Arthur Seymour Sullivan

Arthur Seymour Sullivan was born in London on 13 May 1842.

In 1854, at 12, Sullivan became a choirboy at the Chapel Royal. According to Leslie Ayre, Arthur Sullivan's older brother Frederic sometimes accompanied him to the Chapel Royal and "amuse[d] the boys with comic songs" (397).

At 14, Sullivan was the first person to win the Mendelssohn Scholarship at the Royal Academy of Music in London, which enabled him to study in Liepzig.

In 1861, he became the organist at St. Michael's.

In 1862, his incidental music to a production of The Tempest was performed to acclaim at the Crystal Palace.

In 1871, while he was still younger than 30, he composed the setting for "Onward Christian Soldiers," a hymn still sung in Protestant Christian churches today.

Arthur Sullivan's brother Frederic, according to Leslie Ayre, "was the original Apollo in Thespis and, as a member of the Dolaro company, was in the cast of La Perichole at the Royalty Theatre when it was decided to add Trial by Jury to the bill. This gave Fred his great chance. He was a good musician as well as a lively actor and his creation of the role of the Judge was the big hit of the show. Indeed, Gilbert said afterwards that the success of the piece was due in no small measure to Fred Sullivan's 'admirable performance'. The role of John Wellington Wells in the next opera, The Sorcerer, was specifically written with Fred in mind but he did not live to play it" (397).

In 1878, Sullivan composed the music for the hugely popular song "The Lost Chord." Leslie Ayre describes the importance of this song in Sullivan's life:

Victoria knighted Sullivan in 1883, twenty-five years before Edward VII knighted Gilbert.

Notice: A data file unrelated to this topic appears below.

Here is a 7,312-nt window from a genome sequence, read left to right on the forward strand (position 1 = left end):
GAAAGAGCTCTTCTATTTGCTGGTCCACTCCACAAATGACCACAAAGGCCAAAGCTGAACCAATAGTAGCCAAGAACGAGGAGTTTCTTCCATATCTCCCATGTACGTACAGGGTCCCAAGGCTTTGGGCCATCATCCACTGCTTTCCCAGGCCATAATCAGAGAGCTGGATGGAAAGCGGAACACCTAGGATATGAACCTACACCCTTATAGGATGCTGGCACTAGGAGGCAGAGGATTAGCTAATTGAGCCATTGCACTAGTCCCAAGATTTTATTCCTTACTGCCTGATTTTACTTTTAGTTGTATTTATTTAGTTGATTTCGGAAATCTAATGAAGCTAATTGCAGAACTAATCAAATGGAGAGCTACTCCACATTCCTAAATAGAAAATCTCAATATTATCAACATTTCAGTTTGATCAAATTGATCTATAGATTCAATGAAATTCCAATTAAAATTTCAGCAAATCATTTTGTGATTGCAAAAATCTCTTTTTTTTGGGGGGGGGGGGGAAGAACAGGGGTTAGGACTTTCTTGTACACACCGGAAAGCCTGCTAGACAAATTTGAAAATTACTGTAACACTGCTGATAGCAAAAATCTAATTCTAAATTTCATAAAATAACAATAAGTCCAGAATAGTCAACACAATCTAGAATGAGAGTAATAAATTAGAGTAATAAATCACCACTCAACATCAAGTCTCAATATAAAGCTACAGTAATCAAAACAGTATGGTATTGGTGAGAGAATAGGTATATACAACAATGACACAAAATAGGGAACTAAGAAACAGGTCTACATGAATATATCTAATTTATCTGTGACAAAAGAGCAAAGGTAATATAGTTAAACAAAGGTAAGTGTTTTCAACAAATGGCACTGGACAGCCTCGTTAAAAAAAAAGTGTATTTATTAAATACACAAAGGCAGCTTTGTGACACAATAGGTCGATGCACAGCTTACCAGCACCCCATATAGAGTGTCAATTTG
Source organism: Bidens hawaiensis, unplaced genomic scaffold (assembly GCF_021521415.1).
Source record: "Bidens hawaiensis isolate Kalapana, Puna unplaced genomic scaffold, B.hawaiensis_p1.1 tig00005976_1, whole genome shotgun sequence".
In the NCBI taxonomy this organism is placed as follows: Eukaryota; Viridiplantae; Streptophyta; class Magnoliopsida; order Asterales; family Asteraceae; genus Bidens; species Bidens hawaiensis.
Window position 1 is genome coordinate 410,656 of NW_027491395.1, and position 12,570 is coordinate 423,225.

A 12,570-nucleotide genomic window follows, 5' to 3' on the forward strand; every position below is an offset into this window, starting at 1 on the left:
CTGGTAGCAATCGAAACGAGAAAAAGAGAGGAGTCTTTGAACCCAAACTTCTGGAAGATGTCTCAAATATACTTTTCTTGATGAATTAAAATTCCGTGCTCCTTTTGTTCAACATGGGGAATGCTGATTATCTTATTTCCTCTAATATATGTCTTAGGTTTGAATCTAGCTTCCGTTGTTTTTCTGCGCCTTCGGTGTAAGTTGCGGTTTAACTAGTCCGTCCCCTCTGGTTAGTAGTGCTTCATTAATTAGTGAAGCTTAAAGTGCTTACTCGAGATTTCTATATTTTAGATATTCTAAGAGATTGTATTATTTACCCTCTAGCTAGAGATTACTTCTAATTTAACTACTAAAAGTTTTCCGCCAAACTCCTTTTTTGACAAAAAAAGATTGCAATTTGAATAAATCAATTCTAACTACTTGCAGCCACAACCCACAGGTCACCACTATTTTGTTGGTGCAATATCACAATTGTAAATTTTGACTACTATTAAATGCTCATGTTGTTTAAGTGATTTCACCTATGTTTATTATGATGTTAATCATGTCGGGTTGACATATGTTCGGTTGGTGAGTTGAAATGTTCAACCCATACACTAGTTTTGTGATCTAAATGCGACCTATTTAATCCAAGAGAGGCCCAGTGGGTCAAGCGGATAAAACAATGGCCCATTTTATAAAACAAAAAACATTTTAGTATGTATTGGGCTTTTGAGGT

Sullivan's portrait, which hangs in the National Portrait Gallery, London, was painted by Millais in 1888.

The Gilbert and Sullivan Archive has a 12K portrait of Sullivan ( It also has a portrait of a youngish Sullivan with Phillip Dillard (

Gilbert and Sullivan's Style of Composition


Sullivan conducted the Savoy operas even though he had other, seemingly more prestigious gigs, like conducting the London Philharmonic Orchestra between 1885 and 1887, and he conducted at the Leeds Festivals 1880-1889. While Gilbert's libretti are traditionally considered fair game for updating or making topical, many productions treat Sullivan's music as if it were static, when in fact, Sullivan himself interpolated other music into particular performances as the spirit moved him. He introduced 7 bars of Bach's B-Minor Mass into a performance of The Mikado. He added "Rule, Britannia" to the Finale of H.M.S. Pinafore.

Sullivan died on 22 November 1900.

To Act I or Act II of Gilbert and Sullivan's The Mikado.

To the homepage of this Mikado website.

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Last update: 16 May 1998.